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Four Seasons in One Day
Light levels still good enough for increase in production:
At the end of May of this year a grower, I consult to, produced 61.5 kg per m2 from a crop of loose round standard tomatoes that was in the greenhouse for less than 11 months from planting to pull out. What made this achievement even more impressive was this crop has no Co2 enrichment! It was a crop where pinching the head in my book was a crime as it would have easily have produced for another month tipping the production well over 65m2. However, even growers need a holiday.
The greenhouse is a standard Venlo, well over 15 years old, so not overly modern. Each year production has been increasing and this particular crop’s production was another benchmark for future crops. Working with the grower, on a weekly basis, it is encouraging that this year’s crop registration is showing a .4kg m2 increase compared to last year’s crop after the first 3 full weeks picking. Same planting dates, same variety, same plant spec from the nursery. It may not seem that important but it is a positive trend. None more for the fact this is the second season growing in the same coir substrate. Which for anyone who knows me, growing in second season substrate is not something I am a big fan of.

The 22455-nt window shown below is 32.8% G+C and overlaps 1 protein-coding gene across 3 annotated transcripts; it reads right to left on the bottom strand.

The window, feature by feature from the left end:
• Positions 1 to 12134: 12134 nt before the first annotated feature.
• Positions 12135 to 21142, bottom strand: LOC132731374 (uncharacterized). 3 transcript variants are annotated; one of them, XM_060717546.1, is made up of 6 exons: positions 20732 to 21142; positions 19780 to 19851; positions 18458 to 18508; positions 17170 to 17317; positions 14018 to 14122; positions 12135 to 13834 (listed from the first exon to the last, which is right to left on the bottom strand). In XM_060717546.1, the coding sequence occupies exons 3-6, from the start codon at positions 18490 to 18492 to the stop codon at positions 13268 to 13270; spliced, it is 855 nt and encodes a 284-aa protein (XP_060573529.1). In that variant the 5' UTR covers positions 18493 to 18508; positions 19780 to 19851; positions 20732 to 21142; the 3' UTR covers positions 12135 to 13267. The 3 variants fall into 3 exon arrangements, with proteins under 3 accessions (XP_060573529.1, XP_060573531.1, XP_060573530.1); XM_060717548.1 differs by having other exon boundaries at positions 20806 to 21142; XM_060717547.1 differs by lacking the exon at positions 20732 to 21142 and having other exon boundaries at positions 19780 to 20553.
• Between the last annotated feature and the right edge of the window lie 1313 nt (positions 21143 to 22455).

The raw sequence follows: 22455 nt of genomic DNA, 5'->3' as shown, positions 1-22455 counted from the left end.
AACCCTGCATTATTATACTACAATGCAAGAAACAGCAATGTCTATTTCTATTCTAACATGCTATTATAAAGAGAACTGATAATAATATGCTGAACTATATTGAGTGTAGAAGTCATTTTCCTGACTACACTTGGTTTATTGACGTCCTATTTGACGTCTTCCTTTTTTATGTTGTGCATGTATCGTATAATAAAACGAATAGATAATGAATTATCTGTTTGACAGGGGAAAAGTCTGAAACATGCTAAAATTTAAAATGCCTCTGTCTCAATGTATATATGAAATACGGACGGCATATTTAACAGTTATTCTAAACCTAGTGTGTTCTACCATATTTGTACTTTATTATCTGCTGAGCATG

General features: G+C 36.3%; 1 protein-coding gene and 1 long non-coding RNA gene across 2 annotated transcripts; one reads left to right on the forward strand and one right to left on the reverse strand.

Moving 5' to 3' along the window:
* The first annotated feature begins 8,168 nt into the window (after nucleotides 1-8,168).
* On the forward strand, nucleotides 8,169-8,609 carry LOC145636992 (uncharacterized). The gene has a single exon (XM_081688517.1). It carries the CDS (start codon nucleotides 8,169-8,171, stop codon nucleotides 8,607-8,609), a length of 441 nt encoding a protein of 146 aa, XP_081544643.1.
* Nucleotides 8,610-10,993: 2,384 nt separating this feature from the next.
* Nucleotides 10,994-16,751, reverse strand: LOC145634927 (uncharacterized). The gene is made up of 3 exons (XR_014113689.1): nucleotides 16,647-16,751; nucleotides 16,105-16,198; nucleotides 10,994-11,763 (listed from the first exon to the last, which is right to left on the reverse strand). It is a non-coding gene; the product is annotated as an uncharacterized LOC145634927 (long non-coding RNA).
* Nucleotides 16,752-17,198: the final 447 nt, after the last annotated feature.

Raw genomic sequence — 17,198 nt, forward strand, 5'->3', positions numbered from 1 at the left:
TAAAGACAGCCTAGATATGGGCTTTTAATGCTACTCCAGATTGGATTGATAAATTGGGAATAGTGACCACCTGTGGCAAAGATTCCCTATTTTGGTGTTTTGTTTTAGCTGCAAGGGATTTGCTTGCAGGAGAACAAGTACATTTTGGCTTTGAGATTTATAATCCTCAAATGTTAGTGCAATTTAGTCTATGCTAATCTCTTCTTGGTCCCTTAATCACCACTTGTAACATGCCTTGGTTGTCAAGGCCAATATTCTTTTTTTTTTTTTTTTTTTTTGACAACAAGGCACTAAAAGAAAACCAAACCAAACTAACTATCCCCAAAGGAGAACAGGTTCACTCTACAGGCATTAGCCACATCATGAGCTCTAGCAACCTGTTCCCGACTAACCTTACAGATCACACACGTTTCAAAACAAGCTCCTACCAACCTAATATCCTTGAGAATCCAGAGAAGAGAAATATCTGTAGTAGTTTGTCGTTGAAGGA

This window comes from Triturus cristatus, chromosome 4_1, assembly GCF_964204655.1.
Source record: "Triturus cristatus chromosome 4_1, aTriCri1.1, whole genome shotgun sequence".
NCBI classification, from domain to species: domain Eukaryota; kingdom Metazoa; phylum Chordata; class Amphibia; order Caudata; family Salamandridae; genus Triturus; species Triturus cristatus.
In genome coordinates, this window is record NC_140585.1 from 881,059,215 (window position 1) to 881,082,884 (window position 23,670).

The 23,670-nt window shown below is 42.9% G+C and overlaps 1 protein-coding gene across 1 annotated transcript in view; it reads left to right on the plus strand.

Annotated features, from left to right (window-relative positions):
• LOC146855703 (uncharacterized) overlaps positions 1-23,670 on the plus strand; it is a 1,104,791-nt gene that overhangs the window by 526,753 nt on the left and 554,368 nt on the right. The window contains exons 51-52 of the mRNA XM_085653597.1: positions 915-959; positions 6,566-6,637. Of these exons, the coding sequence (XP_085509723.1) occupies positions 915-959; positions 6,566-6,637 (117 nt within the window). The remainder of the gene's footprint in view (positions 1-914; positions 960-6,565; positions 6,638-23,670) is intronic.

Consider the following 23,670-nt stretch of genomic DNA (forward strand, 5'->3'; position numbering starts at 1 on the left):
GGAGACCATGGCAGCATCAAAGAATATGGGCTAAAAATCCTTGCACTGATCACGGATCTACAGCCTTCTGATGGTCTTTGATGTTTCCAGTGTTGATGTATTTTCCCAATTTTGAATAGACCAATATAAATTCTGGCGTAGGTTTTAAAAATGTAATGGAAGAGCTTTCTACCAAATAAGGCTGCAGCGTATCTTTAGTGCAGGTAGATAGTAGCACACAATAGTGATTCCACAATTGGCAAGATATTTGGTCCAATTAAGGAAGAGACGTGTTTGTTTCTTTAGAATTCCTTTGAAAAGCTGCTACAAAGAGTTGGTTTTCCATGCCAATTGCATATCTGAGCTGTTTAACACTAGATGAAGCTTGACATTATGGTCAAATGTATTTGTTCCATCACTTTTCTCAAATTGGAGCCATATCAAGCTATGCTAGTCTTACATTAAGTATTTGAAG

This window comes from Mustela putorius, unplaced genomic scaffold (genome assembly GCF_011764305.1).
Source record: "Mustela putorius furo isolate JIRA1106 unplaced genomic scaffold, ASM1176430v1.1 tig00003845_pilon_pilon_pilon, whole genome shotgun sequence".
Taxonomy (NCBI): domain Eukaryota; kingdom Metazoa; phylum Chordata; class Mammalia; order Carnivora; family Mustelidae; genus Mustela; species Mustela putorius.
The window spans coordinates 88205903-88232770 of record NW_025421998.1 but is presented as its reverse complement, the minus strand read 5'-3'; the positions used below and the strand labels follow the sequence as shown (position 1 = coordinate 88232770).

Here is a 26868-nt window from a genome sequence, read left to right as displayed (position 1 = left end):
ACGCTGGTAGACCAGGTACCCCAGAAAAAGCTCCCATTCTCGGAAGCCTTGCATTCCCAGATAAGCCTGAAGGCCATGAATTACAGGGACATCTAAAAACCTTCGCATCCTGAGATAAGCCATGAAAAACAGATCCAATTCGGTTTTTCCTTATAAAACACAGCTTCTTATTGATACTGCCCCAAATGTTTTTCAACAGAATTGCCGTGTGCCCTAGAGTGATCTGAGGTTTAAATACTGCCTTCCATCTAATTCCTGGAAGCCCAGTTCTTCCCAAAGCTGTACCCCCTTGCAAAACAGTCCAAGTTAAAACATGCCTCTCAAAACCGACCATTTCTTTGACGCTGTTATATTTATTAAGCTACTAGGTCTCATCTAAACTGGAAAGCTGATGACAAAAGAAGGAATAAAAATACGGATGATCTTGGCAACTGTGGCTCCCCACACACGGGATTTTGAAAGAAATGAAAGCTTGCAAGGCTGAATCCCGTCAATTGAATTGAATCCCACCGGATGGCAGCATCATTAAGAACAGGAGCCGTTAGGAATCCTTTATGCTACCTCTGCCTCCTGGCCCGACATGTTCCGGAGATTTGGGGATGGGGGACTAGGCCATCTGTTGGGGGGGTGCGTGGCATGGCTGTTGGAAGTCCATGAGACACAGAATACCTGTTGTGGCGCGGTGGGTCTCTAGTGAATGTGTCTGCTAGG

The start of spring was fantastic but since then we have had a rocky two or three weeks with severe weather systems up and down the country. There has been rain, which I am not knocking because our farmers need rain. There has been a lot of wind, I had to pull down a palm tree which was going to fall on my house week before last! Not least it has been quite chilly. Even though it has been four seasons in one day for every day in the past few weeks the light levels have been good, proof of this is the increase in production I have noticed. I have been quite impressed with the plant health and the general quality of plants I have seen.
Another grower, I visit, increased his loose round tomato density back to 3.3 heads/m2 will achieve 8 trusses on the extra stems before pinching the heads. This crop is picking extremely well and the hard work the grower did in May and June, when prices were the lowest in memory, is now paying off. With plant strength the key driver, despite the weather being variable, there has been enough light to load this plant to its potential. There is a case to carry higher fruit numbers but with the size sweet spot of 60-70mm there was a higher risk that too much fruit would fall into the 50-60mm fruit size category.
My advice (tomatoes) is when the sun does appear that you use it to your advantage. Basically, increase day temperature on light. The only constraint there could be right now is if your crop has root issues. Fruit loading can always be reduced but right now I would be running with speed because average weekly light levels are not that bad. Don’t be reckless, but if you don’t try and get your plants production potential then you may be missing out on vital production.